Thursday, December 12, 2013

I guess I just didn't take to the egotistical quality.  That was a large part of it.  To be a scholar, or to take the success of school and run with it, you had to have a big ego, one way or another.  (Look at the egos of the academy today.  Look at the egos of banking today.)

And that was never what I had learned.  I had learned that scholarship was more about finding a traditional way, in the way that my father, being a professor of botany, was far from being egotistical.  He knew the selflessness of real science.  He knew the perspective, the engagement, the equality of real teaching, even if he was not particularly celebrated for what he did so well, even as it was often acknowledged, his deep moral sense of the spirituality of the teaching classroom on the planet Earth.

But where I went, you could kind of smell it.  You did well, you went on and did well further, and then one day counted yourself a success and could look down on other people who had not done as well.

There was, of course, being a great school, still a lot of egoless intellect and art and real thinking.  There were great people who could still be real and let their guard down.  Along with the ambitious and the self-interested.  Some people just slipped into the tradition of the place, which allowed them an excuse, or a way around it.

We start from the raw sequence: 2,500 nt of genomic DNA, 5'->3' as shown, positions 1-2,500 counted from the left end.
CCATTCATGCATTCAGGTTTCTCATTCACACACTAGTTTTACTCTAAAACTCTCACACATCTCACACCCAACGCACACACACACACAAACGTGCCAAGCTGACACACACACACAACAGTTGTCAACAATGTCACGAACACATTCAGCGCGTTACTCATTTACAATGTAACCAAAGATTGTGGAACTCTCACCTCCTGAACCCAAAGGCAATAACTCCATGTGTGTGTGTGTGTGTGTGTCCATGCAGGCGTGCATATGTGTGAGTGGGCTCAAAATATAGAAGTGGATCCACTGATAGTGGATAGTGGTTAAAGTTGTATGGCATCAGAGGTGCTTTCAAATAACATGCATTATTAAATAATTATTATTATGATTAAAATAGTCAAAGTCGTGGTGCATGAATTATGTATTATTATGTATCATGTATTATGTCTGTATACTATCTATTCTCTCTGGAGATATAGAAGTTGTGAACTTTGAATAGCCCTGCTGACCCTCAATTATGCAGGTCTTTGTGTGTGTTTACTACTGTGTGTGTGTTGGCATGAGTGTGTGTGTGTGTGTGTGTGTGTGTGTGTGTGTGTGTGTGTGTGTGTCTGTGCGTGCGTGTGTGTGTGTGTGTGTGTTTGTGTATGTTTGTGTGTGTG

And so I found myself gravitated toward things like Irish music, or writing whatever I felt like I needed to put down, things that never really had to be done with the kind of greedy professionalism, given what professionalism has become in many sectors.  I know.  People think they don't have a choice but to be a professional of the sort, meaning an exaggerated sort of person, their humanity distorted by the identity they claim.  Like the literary critic too self absorbed to engage with a honest student.

So I chose a line of work that got me far away from the big ego, and into a barroom, where I could not claim a Ph.D, but where doctors and smart people could come and talk and discuss interesting things, never held to a certain topic necessarily.

The problem with egotism, as opposed to something that is more of the soul, less of the intellect, is that there is distracting quality to it.  There is a certain psychological divorce going on.  And this is why we all feel weird now, doing something original, or sitting down and thinking on paper.  There is always the successful person looking over the shoulder, offering the comparison of their own rewarding life within to yours without.

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